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Why JAMB Was Not Conducted in 1996 [Explained]

Ever wondered why there was no JAMB in the year 1996? I am sure most of you must have noticed that there are no past questions for that year.

Before diving into today’s topic if you are planning on registering for JAMB this year (2022), read my complete guide on the registration.

As humans when bad things occur, we can’t change or reverse them.

Those that missed JAMB that year simultaneously missed the opportunity of gaining admission and has to sit at home for a year.

Why JAMB Was Not Conducted in 1996?

In the year 1996, JAMB was not conducted due to the fact that all universities were on strike.

They were not able to admit any students that year because 1995 candidates have not been admitted.

I would say that year was worst than any bad year you have ever experienced. General Sani Abacha was the president of Nigeria then.

There were a lot of bomb explosions in 1996 in Nigeria and different elections were canceled.

It was also the year six states were created in Nigeria (Bayelsa, Nasarawa, Gombe, Zamfara, Ekiti, and Ebonyi State).

Those who sat for JAMB in 1995 were admitted in 1997, so those who missed JAMB in 1996 due to strikes and elections sat for the exam in 1997.

Today, no matter how much time you spend searching 1996 JAMB past questions, you can never find it coz it doesn’t exist.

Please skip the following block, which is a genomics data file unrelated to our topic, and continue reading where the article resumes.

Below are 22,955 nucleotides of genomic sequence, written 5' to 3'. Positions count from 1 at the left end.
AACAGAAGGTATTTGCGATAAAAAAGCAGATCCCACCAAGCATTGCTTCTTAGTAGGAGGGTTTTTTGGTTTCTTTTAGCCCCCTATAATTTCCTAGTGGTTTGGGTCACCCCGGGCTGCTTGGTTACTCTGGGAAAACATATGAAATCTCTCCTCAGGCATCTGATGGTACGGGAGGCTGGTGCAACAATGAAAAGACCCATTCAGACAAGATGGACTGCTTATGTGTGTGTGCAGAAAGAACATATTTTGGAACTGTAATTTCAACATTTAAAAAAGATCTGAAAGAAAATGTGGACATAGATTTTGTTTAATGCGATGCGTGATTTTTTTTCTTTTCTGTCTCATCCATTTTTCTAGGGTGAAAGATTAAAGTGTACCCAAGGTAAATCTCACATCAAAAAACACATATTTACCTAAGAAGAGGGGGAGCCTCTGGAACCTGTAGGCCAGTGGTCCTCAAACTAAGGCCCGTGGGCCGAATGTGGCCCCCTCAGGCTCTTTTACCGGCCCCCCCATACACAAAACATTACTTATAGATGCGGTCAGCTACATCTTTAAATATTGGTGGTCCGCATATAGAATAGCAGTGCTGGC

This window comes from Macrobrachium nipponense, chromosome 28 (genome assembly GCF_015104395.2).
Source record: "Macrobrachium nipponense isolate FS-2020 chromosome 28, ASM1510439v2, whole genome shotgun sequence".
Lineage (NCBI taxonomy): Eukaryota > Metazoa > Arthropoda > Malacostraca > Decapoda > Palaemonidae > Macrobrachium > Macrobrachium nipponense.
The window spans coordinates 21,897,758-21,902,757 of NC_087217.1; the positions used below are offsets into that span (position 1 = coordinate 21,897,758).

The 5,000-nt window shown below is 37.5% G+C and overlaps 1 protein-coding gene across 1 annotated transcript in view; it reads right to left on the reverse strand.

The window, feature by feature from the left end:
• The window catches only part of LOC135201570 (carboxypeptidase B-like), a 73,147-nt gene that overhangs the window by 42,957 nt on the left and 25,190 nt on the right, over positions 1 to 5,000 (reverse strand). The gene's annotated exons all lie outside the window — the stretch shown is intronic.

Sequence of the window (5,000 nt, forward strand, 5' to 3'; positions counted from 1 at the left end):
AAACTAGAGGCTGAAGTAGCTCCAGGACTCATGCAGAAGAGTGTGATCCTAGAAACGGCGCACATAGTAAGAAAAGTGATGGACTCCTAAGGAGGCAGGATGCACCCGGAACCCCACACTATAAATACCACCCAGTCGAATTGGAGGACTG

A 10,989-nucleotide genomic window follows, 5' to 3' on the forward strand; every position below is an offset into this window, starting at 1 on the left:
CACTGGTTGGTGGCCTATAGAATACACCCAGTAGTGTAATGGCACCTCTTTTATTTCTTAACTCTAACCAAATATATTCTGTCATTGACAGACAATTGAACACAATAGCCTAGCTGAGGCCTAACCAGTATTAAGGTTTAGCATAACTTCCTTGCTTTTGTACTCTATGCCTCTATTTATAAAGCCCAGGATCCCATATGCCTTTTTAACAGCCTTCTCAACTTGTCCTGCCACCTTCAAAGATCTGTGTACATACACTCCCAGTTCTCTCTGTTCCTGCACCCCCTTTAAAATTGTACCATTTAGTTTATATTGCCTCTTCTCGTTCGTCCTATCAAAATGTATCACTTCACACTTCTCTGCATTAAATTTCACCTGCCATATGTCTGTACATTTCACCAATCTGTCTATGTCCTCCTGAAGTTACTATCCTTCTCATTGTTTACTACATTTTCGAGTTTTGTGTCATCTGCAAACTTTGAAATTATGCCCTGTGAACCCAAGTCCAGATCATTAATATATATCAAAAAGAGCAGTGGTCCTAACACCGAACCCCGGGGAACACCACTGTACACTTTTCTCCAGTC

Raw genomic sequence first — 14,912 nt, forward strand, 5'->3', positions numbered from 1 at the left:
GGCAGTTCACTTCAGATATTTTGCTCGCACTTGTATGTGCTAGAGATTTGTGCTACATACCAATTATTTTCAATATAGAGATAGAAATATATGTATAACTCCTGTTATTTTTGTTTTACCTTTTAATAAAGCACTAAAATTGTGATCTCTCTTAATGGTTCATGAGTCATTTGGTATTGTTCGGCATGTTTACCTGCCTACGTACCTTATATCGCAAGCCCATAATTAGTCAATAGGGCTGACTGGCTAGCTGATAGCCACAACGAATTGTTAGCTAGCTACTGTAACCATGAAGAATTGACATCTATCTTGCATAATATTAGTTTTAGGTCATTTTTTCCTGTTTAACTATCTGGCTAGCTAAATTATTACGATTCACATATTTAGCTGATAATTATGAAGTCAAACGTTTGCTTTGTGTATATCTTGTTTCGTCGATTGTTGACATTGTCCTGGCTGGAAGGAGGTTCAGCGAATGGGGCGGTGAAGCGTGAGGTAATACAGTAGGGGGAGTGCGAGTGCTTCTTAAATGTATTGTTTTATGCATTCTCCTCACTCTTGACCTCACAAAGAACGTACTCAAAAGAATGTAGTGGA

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Can This Repeat Itself in The Future?

I can’t say because I’m neither a prophet nor a time traveler. But it is possible, just look at how the covid-19/pandemic affected the education community in Nigeria in 2020/2021.

There is no problem with you sitting at home for some time before JAMB, in fact, it is more of an opportunity for you to study more.

Don’t give up on your studies but try to learn a skill that can earn you some money while in school or even after you graduate.

I guess you now know what happened to JAMB in 1996 and why it was not conducted. If you have more questions for me, you can drop your comments below.

About Martin Vernon

A lifelong learner, educator, and advocate for education as a means for individual and social change. Thanks for stopping by and I hope you have a great day!

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